27 F3d 1493 United States v. Carhee

27 F.3d 1493

UNITED STATES of America, Plaintiff-Appellee,
Reginald Keith CARHEE, Defendant-Appellant.

No. 93-6323.

United States Court of Appeals,
Tenth Circuit.

June 22, 1994.

Submitted on the briefs:*

Chris Eulberg, Eulberg & Brink, Oklahoma City, OK, for defendant-appellant.

Vicki Miles-LaGrange, U.S. Atty., and Frank Michael Ringer, Asst. U.S. Atty., Oklahoma City, OK, for plaintiff-appellee.

Before MOORE, ANDERSON, and KELLY, Circuit Judges.


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Reginald Keith Carhee entered a conditional plea of guilty to possession with intent to distribute cocaine in violation of 21 U.S.C. Sec. 841(a)(1). He appeals the district court's denial of his motion to suppress evidence seized from his briefcase following an encounter with Drug Enforcement Administration (DEA) and Oklahoma City Police Department (OCPD) officers outside the Will Rogers World Airport in Oklahoma City, Oklahoma. Carhee contends that his Fourth Amendment rights were violated because he was seized without reasonable suspicion and his briefcase was searched pursuant to an invalid warrant, or, alternatively, the search was beyond the scope of the warrant. We affirm.



OCPD Officer James Hughes testified to the following facts at the hearing on the motion to suppress. See R. Vol. II at 5-43. Carhee did not testify and does not dispute these facts on appeal.


Carhee arrived in the Oklahoma City airport at 6:20 p.m. on May 21, 1993, on a flight from Los Angeles, California. He proceeded through the concourse, down an escalator, and outside to the curb where he waited for a taxi. He carried one clothes bag and a briefcase. At the curb, as his taxi arrived, Carhee was approached by Officer Hughes and DEA Agent Kevin Waters.


Waters had received a tip from the Los Angeles DEA that two persons boarded Carhee's flight under suspicious circumstances, paying for quick round-trip tickets with cash shortly before departure. Waters, Hughes, and OCPD Officer Gil Riggs waited at the arrival gate and watched the passengers deplane. Carhee was followed off the plane by three persons appearing to be together, two of whom fit the descriptions given by the Los Angeles DEA. The officers followed the three persons, and Carhee, through the airport.


While Carhee went directly outside, the other three persons proceeded to the baggage claim area. Moments later, one of the three, Manvel Perkins, walked outside and talked to Carhee and then returned inside to baggage claim. While Officer Riggs stayed inside, Agent Waters and Officer Hughes walked outside and approached Carhee.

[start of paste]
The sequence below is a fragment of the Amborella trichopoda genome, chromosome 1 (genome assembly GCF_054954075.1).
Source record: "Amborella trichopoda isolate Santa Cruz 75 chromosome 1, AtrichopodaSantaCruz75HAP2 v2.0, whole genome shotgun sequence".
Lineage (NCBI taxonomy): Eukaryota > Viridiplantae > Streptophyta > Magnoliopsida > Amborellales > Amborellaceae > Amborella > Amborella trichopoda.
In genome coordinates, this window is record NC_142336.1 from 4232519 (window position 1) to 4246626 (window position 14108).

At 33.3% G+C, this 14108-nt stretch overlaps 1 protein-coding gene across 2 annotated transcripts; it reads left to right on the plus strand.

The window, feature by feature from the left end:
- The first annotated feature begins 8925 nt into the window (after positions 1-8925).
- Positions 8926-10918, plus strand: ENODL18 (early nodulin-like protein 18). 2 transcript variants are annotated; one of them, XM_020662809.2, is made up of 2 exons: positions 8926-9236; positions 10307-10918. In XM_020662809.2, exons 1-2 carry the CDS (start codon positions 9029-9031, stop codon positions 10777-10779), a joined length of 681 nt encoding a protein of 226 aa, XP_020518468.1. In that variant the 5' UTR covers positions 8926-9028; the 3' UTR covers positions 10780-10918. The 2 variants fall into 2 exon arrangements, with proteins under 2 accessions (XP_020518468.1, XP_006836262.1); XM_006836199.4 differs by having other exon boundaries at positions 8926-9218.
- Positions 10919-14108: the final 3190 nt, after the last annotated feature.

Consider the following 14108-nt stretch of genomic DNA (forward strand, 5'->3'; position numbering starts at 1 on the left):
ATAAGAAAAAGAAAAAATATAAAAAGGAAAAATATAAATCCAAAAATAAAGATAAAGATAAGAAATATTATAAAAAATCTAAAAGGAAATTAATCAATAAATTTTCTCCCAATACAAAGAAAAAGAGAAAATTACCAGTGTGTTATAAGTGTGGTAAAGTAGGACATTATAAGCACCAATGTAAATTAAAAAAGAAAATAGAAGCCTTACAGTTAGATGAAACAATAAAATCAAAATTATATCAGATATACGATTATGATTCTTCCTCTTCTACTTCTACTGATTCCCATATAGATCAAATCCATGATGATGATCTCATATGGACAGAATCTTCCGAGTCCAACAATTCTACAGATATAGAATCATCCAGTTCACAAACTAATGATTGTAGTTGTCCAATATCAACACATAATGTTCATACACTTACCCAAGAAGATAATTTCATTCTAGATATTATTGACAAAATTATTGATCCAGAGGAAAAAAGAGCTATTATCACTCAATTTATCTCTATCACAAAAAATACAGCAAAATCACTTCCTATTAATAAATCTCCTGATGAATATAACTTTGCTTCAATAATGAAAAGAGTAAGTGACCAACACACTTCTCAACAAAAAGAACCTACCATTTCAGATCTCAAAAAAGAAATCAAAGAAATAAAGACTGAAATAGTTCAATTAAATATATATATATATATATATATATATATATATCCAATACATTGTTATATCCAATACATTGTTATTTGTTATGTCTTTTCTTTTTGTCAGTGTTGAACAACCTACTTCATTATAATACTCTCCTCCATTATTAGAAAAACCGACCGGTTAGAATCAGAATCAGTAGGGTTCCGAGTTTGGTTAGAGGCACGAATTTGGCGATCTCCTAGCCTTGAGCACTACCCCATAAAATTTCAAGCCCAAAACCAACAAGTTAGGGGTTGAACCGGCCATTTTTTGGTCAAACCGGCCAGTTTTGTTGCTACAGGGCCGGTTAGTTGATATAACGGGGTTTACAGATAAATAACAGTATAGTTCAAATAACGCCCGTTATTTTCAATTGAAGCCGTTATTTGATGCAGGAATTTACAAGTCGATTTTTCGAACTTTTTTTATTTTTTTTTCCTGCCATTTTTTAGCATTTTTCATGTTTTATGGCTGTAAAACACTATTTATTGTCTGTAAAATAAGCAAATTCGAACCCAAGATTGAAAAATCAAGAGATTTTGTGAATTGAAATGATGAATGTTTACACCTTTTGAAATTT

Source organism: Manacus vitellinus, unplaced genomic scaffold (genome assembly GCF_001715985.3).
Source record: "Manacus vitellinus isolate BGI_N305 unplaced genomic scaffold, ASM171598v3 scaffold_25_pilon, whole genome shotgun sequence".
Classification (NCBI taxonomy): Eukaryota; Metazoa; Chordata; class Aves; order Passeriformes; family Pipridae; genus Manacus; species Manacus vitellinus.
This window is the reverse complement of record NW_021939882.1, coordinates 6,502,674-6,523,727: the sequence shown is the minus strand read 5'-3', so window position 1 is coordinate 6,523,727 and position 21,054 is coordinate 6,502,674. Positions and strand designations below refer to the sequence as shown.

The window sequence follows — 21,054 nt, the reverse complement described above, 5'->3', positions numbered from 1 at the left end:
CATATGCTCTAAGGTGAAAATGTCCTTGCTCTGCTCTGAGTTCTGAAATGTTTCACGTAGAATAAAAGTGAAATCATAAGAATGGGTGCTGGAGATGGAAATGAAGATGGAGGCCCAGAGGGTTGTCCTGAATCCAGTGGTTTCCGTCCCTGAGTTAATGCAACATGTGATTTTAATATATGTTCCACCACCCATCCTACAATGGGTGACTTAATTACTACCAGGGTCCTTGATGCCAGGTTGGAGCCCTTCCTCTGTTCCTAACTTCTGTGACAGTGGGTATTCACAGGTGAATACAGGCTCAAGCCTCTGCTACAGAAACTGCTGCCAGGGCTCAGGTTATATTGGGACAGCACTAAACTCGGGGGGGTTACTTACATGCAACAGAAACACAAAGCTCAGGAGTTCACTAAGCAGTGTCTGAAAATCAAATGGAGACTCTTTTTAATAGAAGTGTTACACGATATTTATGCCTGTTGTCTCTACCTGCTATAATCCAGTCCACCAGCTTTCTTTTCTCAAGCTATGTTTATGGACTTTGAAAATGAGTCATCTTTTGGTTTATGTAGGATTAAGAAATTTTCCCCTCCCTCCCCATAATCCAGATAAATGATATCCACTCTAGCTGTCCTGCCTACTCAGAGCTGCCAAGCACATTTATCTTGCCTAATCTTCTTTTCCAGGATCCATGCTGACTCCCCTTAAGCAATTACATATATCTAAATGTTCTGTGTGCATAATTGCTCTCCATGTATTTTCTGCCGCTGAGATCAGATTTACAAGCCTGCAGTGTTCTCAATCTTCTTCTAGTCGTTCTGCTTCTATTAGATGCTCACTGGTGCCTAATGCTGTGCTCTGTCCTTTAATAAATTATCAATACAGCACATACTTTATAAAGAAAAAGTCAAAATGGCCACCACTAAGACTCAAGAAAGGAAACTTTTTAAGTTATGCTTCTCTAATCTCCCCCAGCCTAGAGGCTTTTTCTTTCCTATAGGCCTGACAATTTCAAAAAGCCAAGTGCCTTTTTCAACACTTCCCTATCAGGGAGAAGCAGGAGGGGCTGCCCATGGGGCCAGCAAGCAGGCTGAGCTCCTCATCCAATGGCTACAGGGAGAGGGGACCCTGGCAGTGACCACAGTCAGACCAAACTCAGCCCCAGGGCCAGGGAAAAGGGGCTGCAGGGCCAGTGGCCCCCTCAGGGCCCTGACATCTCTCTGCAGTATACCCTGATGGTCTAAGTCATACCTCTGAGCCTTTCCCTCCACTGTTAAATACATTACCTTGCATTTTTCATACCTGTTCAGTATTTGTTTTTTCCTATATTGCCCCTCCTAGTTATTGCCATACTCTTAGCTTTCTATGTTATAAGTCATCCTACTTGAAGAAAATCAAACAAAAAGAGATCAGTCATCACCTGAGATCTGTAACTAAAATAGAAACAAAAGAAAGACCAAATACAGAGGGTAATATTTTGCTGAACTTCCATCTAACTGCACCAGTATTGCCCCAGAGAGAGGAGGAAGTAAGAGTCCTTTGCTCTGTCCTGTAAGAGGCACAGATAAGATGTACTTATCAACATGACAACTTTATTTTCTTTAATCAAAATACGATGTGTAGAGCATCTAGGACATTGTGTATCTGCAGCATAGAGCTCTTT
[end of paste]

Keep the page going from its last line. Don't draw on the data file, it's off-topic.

Agent Waters and Officer Hughes identified themselves, showed their badges, and asked Carhee if they could speak with him. He said yes. Waters and Hughes, who were wearing plain clothes and whose weapons were concealed, asked Carhee if he had any identification, and he said no. They asked where he had arrived from, and he said Memphis. Officer Hughes thought Carhee appeared nervous. They asked Carhee if they could see his plane ticket, at which point he told them he had actually come from Los Angeles. He showed them his ticket, which was issued to Raymond Jones. Carhee identified himself as Raymond Jones.


The officers then asked Carhee "if he was carrying any narcotics into Oklahoma City." He said no. The officers then asked for, and received, permission to search his luggage. Nothing unusual was in his clothes bag, although Hughes thought it was unusual that there were no toiletry items in the bag. The officers asked Carhee if he had anything in the briefcase, and he said no. Carhee consented to a search of the briefcase, but it was locked, and he said he did not know the combination. Asked why he did not know the combination, Carhee said the briefcase did not belong to him. Carhee pointed to Perkins standing some distance away and said the briefcase belonged to him. Officer Hughes testified that Carhee's nervousness had increased to the point where he was physically shaking.

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Agent Waters and Officer Hughes then informed Carhee that they were seizing the briefcase temporarily to have it tested by a dog sniff. They told him he could accompany them with the briefcase, or he could go on his way and give them an address and phone number where they could reach him. Carhee elected to stay with the briefcase.